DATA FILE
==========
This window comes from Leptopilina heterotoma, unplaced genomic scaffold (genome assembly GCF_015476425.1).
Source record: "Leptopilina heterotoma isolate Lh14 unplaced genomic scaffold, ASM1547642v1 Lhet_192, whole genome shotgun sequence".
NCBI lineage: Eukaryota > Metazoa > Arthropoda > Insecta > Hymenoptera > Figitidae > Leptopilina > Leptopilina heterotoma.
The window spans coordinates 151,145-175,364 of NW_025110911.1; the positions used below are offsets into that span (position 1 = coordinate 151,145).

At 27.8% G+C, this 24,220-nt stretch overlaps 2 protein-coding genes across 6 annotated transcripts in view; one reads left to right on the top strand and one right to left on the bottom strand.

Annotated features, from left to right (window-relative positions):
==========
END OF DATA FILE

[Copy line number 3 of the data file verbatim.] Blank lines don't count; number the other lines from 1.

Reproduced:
NCBI lineage: Eukaryota > Metazoa > Arthropoda > Insecta > Hymenoptera > Figitidae > Leptopilina > Leptopilina heterotoma.